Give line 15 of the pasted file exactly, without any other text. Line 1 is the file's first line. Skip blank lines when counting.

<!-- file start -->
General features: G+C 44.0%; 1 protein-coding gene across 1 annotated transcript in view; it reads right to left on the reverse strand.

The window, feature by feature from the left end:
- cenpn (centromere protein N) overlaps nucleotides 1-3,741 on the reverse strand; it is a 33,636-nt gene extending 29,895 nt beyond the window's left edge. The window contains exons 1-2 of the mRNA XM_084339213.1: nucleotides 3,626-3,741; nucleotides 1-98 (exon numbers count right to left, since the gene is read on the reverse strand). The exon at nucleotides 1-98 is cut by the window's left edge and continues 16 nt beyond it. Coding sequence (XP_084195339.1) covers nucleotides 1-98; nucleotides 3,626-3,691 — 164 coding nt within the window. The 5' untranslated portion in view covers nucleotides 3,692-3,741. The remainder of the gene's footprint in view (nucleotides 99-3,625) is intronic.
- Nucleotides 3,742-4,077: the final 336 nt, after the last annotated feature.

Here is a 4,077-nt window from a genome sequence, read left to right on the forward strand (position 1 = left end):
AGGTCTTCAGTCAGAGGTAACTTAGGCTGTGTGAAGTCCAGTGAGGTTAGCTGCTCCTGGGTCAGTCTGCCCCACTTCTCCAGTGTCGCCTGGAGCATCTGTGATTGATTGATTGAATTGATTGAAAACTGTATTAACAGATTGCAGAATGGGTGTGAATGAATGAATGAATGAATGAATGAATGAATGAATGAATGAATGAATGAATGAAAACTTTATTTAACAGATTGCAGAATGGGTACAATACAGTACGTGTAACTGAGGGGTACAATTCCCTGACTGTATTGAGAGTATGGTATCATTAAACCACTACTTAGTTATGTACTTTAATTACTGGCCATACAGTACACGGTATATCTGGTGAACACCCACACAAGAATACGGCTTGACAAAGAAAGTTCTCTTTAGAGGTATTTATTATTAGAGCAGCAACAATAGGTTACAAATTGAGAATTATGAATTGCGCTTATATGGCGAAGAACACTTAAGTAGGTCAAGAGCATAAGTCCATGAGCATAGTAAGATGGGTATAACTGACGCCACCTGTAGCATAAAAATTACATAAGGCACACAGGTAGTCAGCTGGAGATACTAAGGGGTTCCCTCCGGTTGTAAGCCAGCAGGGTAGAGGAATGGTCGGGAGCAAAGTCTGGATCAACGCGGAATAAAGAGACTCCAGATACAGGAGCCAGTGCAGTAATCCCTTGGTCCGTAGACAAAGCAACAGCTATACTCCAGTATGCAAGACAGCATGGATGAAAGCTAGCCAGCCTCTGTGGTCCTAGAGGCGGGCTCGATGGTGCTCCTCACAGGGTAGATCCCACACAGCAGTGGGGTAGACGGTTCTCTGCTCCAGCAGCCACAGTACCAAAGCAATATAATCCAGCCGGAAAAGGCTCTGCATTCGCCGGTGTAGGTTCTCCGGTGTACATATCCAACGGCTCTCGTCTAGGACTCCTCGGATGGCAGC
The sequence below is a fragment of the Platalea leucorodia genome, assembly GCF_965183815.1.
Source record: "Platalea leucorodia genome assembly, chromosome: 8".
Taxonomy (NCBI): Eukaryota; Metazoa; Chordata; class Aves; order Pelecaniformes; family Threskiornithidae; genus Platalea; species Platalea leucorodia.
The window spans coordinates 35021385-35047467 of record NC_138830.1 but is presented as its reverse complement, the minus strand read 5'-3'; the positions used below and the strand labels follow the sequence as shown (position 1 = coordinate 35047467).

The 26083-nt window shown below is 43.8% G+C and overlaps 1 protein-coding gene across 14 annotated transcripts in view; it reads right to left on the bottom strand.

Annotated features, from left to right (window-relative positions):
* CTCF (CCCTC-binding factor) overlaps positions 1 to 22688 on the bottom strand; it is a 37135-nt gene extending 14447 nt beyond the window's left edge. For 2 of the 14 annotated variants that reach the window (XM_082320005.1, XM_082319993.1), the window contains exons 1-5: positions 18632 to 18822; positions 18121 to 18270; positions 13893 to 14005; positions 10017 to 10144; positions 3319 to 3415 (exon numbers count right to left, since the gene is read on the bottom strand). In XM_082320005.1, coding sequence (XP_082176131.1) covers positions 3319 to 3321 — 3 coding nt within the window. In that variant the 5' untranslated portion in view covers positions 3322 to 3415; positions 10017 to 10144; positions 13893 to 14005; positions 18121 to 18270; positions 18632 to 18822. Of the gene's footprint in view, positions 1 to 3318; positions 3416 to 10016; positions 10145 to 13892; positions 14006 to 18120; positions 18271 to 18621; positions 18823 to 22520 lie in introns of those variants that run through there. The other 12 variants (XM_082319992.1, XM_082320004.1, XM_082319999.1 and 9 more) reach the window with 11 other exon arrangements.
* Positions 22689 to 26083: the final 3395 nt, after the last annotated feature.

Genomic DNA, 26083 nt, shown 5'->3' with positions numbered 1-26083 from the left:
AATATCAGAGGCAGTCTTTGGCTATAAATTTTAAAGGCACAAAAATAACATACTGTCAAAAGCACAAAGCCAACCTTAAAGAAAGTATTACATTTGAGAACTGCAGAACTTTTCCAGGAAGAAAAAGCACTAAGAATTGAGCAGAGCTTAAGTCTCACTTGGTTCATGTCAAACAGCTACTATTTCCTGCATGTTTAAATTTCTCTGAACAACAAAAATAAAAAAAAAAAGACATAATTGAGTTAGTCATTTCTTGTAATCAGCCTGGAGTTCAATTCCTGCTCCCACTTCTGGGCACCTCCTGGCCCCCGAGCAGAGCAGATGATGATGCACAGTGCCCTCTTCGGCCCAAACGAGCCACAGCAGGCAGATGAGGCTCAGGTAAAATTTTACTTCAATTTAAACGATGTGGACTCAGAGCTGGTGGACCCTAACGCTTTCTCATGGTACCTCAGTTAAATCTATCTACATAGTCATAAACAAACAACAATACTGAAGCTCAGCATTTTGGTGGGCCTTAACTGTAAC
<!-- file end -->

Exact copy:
Genomic DNA, 26083 nt, shown 5'->3' with positions numbered 1-26083 from the left: